Starting something new

NJP photo headshotColin Dabkowski of the Buffalo News wrote this nice article for The Buffalo News upon my departure from Young Audiences of Western New York in September 2017.

Cynnie Gaasch, who expanded Young Audiences of Western New York from a wayward non-profit into a regional leader in arts education, is leaving the organization after more than eight years at the helm.

The move, which Gaasch announced to board members and Young Audiences donors in July, will be effective at the end this month.

During her tenure at the organization, which began in 2008, Gaasch helped to nearly triple Young Audience’s budget, from about $270,000 in 2009 to $780,000 today. Under her leadership, Young Audiences expanded its programming through artist residencies in local schools, after-school programs, summer workshops and collaborations with community organizations like the Erie County Department of Mental Health.

“I felt like I’d been there for a while, and also wanted more freedom,” said Gaasch, who said she is departing to focus on her painting career, work as a consultant for nonprofits and to teach in the University at Buffalo’s arts management program. “To be able to get back to painting is important to me. When I left work, I didn’t have the energy to put into making art.”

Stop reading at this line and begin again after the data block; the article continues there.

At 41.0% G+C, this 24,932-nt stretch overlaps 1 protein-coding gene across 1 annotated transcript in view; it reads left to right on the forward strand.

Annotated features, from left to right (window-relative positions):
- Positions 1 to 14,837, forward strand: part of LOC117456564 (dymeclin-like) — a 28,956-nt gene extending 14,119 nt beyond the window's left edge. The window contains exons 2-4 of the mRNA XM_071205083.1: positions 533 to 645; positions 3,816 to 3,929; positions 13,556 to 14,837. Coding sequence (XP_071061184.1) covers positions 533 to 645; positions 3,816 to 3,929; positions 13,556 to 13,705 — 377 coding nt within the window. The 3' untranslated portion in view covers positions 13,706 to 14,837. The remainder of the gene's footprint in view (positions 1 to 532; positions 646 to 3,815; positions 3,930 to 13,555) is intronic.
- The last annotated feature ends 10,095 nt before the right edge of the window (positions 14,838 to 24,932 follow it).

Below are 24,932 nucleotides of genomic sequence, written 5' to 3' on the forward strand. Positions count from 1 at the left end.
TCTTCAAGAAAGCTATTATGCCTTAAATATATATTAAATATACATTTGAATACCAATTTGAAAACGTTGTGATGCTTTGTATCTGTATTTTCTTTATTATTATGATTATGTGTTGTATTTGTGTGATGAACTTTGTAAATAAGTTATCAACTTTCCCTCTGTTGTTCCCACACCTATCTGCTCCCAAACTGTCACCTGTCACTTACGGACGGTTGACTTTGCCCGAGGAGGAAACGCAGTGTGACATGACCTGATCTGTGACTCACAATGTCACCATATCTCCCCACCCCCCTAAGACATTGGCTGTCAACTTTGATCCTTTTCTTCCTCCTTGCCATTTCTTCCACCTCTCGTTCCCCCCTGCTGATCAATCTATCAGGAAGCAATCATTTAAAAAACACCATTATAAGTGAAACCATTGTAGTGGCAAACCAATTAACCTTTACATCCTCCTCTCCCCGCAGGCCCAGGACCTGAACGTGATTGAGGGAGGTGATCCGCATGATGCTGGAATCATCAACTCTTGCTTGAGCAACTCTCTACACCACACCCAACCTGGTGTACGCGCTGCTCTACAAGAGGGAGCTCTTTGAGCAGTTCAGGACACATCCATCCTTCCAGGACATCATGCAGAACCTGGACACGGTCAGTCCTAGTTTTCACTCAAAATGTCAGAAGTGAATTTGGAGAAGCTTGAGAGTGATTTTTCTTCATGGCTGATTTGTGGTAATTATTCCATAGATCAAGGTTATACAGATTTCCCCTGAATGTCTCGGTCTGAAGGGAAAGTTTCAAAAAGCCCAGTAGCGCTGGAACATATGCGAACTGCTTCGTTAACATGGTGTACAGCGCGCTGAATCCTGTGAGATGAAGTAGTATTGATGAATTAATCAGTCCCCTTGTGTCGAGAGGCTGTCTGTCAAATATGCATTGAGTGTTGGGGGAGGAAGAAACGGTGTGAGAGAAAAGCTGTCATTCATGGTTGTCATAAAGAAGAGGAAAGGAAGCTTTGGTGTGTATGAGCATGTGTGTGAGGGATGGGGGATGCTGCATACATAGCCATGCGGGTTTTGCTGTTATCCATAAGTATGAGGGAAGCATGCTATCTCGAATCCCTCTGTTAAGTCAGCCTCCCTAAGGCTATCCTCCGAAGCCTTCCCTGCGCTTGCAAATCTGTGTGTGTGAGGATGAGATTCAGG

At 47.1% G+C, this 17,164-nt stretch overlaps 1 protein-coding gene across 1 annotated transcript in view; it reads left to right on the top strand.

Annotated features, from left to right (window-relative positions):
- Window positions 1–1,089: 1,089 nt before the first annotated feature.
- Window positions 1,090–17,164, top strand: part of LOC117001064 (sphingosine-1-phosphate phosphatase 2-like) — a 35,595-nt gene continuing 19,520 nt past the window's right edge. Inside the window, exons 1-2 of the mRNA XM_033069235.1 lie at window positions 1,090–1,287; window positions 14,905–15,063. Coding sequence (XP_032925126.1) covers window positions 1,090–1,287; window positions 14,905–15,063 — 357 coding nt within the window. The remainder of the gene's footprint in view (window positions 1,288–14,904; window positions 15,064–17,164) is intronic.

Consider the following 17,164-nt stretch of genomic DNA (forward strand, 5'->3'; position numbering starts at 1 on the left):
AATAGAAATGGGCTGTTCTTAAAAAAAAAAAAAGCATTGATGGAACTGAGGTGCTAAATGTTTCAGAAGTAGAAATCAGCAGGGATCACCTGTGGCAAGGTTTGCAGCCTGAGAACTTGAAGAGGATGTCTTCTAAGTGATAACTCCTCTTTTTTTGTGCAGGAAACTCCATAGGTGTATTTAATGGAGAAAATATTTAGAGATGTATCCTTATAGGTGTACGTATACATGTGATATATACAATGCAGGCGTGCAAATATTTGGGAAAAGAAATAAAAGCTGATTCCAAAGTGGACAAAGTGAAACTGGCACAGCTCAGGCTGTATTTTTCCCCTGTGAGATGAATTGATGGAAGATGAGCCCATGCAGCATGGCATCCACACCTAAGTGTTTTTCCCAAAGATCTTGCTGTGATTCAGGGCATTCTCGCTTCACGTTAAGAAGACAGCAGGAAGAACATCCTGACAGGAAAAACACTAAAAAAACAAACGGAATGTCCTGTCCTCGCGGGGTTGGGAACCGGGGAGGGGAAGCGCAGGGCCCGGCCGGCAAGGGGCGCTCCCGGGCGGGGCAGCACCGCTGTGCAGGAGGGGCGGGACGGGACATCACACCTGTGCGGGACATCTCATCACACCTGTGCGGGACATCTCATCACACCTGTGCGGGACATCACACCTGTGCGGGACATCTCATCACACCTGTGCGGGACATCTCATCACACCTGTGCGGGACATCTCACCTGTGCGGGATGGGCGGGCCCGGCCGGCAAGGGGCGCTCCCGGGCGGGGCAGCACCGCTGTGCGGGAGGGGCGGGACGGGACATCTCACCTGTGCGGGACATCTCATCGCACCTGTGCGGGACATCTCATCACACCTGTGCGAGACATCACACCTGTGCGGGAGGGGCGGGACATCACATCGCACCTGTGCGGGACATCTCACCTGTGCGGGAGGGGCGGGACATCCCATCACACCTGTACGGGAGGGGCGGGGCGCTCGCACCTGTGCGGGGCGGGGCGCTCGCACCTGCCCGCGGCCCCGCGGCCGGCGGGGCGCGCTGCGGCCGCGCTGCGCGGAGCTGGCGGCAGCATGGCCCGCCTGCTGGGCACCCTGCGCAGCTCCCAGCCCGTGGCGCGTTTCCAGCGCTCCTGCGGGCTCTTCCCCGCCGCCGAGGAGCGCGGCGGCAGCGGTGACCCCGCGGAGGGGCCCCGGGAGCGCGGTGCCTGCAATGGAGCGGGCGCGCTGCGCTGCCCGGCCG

Gaasch’s arrival at Young Audiences coincided with the decline and eventual closure of three other arts education groups: Musicians United for a Superior Education, the Coalition of Arts Providers for Children and the Arts Education Institute of Western New York. She was perhaps most successful as a grant writer, both stabilizing the organization’s budget and securing substantial grants from the National Endowment for the Arts for a community-based mural on Grant Street and an upcoming project featuring the artist Nick Cave.

Buffalo Philharmonic Orchestra Executive Director Daniel Hart, who served on the Young Audiences board for several years, praised Gaasch’s commitment.

“Young Audiences thrived under her leadership over the years. She professionalized it, she expanded programming,” Hart said. “I was always impressed with how visionary she was and how strategic she was in pursuing new opportunities.”

The Young Audiences board has formed a search committee for Gaasch’s replacement.

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